When talking to Tyrone McKeith, one of the directors of Classic Zambia, all of this anti-poaching work is a great start, but we also need to make sure that we can measure the work that’s being done at Musekese. They want to scientifically prove that their efforts are having a positive impact for the wildlife, so they’ve decided to add a research component to the work done at Musekese. In our visit, Rachel Kabwe, the lead researcher and ecologist at Musekese, showed us the different methods that they use to collect data on all large carnivore and herbivore populations in the Musekese-Lumbeya area. This allows the team at Musekese Conservation to quantify the effectiveness of their anti-poaching efforts and to make informed management decisions on how best to protect wildlife in this area. It’s amazing what this team has accomplished with the limited resources that they are given! This trip is highly recommended to see where part of your tourism dollars are going to.

5. Authentic Camping Experience

What I loved most about my time with Classic Zambia is how they brought back the true essence of what it’s like to spend time in the bush. Connecting back to nature meant disconnecting from our digital world. The very ethos of Classic Zambia is to make sure that they give you an authentic connection to nature by making sure that elements of the camp is as natural as possible. This means bucket showers, minimalistic tent features in Lower Zambezi and traditional Zambian thatched chalets at Ntemwa-Busanga. But this doesn’t mean that comforts are compromised. All properties have flush toilet, incredibly comfortable beds, delicious home-cooked meals, cold drinks and even running water at Musekese Camp, thanks to a natural borehole!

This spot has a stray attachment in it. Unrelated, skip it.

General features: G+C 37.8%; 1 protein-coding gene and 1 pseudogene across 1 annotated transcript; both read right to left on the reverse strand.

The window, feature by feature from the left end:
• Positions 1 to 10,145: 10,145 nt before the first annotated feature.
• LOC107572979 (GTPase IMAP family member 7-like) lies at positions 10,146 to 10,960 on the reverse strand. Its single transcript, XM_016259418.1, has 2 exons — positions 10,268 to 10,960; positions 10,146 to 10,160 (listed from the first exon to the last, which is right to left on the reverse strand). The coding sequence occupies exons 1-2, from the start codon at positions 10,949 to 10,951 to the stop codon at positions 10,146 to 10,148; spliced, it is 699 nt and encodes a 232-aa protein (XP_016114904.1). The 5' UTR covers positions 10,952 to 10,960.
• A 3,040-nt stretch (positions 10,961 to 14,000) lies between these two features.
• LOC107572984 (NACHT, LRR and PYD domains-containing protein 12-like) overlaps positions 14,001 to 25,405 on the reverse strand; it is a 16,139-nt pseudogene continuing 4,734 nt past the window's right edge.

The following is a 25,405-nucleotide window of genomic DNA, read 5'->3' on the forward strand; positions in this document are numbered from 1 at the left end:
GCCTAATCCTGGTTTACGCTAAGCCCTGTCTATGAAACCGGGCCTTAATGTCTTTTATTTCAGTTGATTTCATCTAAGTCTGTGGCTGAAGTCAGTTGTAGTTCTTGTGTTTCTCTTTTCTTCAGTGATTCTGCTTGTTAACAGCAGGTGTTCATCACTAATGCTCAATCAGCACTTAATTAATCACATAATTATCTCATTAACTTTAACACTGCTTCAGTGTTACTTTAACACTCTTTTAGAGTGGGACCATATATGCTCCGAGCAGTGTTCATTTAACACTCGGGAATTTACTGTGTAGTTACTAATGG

The camp truly comes alive when the guests are gathered by the fire whether it’s during the morning where fresh bread is toasted directly on the fire or exchanging campfire stories as we sip our night cap. Not to mention all your regular visitors around the camp from elephants near the dining area, to hippos chomping away right outside your tent, there is no shortage of wildlife within reach!




About the Author:

Marc Sison